The first step in steel production requires the conversion of iron ore into usable metal. This is performed using a blast furnace, which consists primarily of a column 30 feet or more in diameter, and over 100 feet high. This column contains a mixture of iron ore, coke and limestone, which is surrounded by hot gas. The gas is produced by the combustion of coke in the bottom of the furnace. On interaction with the gas, the iron is released from the ore, and sinks to the bottom of the furnace, where it is tapped off as a liquid.

The process requires extremely high temperatures (up to several thousand degrees Fahrenheit) to produce the chemical reactions necessary for releasing the iron from the ore. In addition, once started, a blast furnace can operate continuously for up to ten (10) years, with only periodic shutdowns for maintenance purposes. In order to keep the furnace operating efficiently, large amounts of cooling water are required. The walls of the column must be cooled, typically through the use of cooling jackets. The bottom of the furnace usually has large diameter cooling pipes which provide cooling water.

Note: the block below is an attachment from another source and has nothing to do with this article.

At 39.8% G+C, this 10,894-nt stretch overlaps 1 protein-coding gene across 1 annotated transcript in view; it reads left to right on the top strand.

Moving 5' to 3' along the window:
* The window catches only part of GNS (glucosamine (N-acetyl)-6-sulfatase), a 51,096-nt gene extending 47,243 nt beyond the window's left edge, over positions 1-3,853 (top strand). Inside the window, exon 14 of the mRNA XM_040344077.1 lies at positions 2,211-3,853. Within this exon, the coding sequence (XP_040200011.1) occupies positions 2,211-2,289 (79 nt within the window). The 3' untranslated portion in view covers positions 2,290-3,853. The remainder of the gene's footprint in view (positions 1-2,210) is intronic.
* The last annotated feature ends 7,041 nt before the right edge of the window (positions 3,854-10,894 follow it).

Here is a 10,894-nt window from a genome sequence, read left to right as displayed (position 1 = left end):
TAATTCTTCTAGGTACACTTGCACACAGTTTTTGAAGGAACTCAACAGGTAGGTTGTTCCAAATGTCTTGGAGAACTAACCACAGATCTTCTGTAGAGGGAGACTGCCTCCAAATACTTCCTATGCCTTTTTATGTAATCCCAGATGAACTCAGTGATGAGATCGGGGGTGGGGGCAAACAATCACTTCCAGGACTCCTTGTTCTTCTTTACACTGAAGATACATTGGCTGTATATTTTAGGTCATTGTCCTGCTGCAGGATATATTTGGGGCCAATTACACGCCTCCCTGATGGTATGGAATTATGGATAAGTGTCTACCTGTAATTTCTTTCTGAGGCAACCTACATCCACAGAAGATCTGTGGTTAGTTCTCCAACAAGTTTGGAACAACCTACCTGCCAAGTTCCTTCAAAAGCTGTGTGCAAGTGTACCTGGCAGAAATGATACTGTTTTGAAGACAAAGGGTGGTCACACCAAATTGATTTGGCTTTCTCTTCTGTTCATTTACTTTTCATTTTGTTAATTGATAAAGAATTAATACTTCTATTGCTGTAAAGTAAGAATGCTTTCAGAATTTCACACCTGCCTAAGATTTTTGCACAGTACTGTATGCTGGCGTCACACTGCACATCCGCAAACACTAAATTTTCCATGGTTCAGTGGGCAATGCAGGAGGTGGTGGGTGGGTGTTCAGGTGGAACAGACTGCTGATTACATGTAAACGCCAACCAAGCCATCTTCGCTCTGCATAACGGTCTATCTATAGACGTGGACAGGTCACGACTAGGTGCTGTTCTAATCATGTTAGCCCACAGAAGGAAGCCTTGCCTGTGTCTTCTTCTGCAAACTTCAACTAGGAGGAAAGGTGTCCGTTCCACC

The furnace also incorporates a series of nozzles, called tuyeres, through which the hot air for combusting the coke is introduced. The tuyeres are made of copper and must be cooled by a continuous flow of water, as they may be exposed to temperatures up to 4000°F or more.

A tremendous amount of heat is generated within a blast furnace, due to the high temperatures required to produce the chemical reactions. In order to keep the system running smoothly and prevent shutdowns, a large volume of cooling water is required. The water may be from an intake water source, such as a river or lake, or from on-site cooling tower. Whichever the case, this water will contain scale, silt, sand, microbiological growth, etc. which can foul the cooling system and result in inefficient furnace operation. ORIVAL filters provide an excellent solution for the removal of these solids, ensuring proper furnace operation.